Airwaves should not tie down a licensee into offering a particular service (data/voice) or the choice of a technology platform.
The Telecom Commission’s decision to allow Internet Service Providers (ISP) holding broadband spectrum to offer voice services as well, by paying a one-time entry fee of Rs 1,658 crore, is indefensible, as it goes against all accepted principles of public tendering. When spectrum of 2300 MHz frequency was put up for auction in 2010, the Government had stated upfront that the operator had the freedom to choose the nature of service it would offer on these airwaves. But once exercised and the appropriate fee paid on it, the tender process stands completed. Thus, winners of the auction were at that time given the option to take a Unified Access Service (UAS) licence by paying Rs 1,658 crore or, alternatively, a plain ISP licence for Rs 30 lakh. If none of them chose to take the UAS license at that time, which would have enabled them to offer any kind of voice or data services, it showed they were happy with just an ISP licence. The knowledge that an ISP licence would not allow them to offer voice services, likewise, discouraged other operators to bid aggressively then. Moreover, the Government itself had fixed the reserve price for these airwaves at less than half of that for 3G spectrum in the 2100 MHz band: The justification was that 4G was meant for improving broadband penetration among the masses, whereas the latter was only for delivering voice/data services for smartphone-using premium consumers.
For the Government to now permit broadband players the option to migrate to a unified licensing regime by paying the same Rs 1,658 crore entry fees, is flawed on two counts. First, it seeks to keep alive a tendering process that has ceased to exist. Two, it assigns a entry fee value determined as far back as in 2003 for the purposes of allowing fixed line telecom operators to offer full mobile services telephony, which has no relevance to the present situation. There is no harm if ISPs are enabled to offer voice services, provided they surrender their existing spectrum, which can further be auctioned without any technology or usage strings attached. This will also facilitate better price discovery for the airwaves on offer.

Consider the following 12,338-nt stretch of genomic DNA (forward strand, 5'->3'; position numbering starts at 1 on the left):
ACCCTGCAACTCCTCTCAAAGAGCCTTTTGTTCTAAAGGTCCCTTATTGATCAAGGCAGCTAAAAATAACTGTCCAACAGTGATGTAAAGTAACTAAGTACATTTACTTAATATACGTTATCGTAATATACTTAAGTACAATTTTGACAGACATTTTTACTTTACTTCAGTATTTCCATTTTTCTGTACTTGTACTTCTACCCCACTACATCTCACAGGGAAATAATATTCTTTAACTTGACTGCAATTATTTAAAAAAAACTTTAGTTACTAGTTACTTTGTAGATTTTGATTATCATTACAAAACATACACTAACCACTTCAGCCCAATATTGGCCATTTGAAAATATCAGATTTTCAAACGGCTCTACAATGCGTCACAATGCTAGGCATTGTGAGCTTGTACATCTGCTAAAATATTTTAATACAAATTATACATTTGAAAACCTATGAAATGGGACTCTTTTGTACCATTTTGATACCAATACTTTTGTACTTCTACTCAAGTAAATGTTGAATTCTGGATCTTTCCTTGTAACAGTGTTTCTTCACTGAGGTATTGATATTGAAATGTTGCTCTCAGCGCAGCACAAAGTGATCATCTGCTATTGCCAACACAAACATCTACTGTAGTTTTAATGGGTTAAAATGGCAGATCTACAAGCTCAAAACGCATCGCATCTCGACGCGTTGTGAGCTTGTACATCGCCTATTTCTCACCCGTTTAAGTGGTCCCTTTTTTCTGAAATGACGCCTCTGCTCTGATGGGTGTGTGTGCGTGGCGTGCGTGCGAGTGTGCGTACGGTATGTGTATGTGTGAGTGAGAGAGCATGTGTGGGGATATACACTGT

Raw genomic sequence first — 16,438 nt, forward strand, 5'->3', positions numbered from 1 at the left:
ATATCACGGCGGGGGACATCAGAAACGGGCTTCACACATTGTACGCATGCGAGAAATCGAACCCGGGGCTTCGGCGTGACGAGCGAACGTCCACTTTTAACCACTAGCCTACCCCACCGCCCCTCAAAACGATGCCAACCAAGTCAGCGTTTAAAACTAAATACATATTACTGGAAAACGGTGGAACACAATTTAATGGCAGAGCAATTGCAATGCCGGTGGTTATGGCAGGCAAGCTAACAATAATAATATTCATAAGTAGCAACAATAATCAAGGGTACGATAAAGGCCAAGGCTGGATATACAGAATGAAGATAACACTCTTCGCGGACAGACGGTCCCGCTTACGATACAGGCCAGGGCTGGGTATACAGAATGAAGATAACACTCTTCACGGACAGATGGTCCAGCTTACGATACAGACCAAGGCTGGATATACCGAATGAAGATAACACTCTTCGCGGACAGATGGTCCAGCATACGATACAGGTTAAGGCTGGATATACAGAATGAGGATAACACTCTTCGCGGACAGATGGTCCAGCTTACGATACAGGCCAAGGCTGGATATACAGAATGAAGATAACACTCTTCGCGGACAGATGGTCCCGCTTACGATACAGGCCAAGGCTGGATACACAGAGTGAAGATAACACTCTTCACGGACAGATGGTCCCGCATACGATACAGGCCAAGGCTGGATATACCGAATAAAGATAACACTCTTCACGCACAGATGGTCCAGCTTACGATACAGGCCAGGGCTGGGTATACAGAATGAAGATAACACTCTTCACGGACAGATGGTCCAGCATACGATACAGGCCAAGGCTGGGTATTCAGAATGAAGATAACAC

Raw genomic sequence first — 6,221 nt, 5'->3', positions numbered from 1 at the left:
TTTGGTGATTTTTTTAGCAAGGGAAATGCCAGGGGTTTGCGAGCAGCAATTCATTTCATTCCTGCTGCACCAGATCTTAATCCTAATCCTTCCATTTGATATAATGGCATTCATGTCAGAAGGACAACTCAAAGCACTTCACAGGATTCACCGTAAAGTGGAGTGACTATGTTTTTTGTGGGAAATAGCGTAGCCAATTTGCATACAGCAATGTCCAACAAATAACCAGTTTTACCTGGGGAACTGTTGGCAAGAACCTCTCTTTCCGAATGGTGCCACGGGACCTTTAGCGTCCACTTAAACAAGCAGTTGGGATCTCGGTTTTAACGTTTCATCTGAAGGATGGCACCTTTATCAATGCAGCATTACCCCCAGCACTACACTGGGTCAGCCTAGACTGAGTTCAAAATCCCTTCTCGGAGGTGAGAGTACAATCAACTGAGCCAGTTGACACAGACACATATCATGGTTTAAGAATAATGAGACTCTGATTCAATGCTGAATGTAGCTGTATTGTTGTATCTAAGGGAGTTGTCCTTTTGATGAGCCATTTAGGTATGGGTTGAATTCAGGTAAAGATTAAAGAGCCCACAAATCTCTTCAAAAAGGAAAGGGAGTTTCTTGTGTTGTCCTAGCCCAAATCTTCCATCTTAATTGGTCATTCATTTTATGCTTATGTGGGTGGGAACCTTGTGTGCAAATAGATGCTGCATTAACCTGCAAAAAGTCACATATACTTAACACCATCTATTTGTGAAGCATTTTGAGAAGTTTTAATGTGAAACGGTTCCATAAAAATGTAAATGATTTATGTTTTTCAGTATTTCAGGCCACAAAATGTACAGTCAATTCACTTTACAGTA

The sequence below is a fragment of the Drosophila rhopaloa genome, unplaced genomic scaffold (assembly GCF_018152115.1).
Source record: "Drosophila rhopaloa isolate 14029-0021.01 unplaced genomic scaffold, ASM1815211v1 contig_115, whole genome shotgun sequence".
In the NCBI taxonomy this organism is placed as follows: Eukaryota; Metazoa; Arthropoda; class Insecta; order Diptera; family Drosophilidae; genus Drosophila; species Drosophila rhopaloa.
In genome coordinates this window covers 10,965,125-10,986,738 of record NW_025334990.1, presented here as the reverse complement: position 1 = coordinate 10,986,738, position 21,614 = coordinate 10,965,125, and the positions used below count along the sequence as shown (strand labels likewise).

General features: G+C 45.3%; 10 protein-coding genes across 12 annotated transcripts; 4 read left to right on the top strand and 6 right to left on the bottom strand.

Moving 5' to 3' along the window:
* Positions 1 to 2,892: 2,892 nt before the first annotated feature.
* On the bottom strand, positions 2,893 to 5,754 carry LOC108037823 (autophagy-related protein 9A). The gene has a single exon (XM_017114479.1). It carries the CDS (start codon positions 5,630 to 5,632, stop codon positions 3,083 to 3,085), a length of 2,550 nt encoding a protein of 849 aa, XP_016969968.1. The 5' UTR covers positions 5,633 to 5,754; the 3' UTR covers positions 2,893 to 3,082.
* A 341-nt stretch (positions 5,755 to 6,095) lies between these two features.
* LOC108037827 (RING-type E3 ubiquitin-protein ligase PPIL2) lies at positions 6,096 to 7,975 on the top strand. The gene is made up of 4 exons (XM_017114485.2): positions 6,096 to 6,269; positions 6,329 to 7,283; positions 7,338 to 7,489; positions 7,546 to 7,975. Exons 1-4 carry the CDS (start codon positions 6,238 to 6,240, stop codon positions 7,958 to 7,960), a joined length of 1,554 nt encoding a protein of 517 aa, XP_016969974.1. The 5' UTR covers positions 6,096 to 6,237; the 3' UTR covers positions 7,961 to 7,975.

Airwaves, whether of 2300 MHz frequency or any other, should not tie the licensee down to a particular service (data/voice etc.) or technology platform (CDMA/GSM/high speed broadband, and so on). The time has, therefore, come for moving towards removing all restrictions on usage of spectrum: 900 and 1800 MHz bands only for GSM technology, 800 MHz for CDMA, 2100 MHz for 3G data/voice, 2300 MHz for 4G broadband, and so on. Operators should have the freedom to offer any type of voice or data services, irrespective of the technology used, on the spectrum that they have.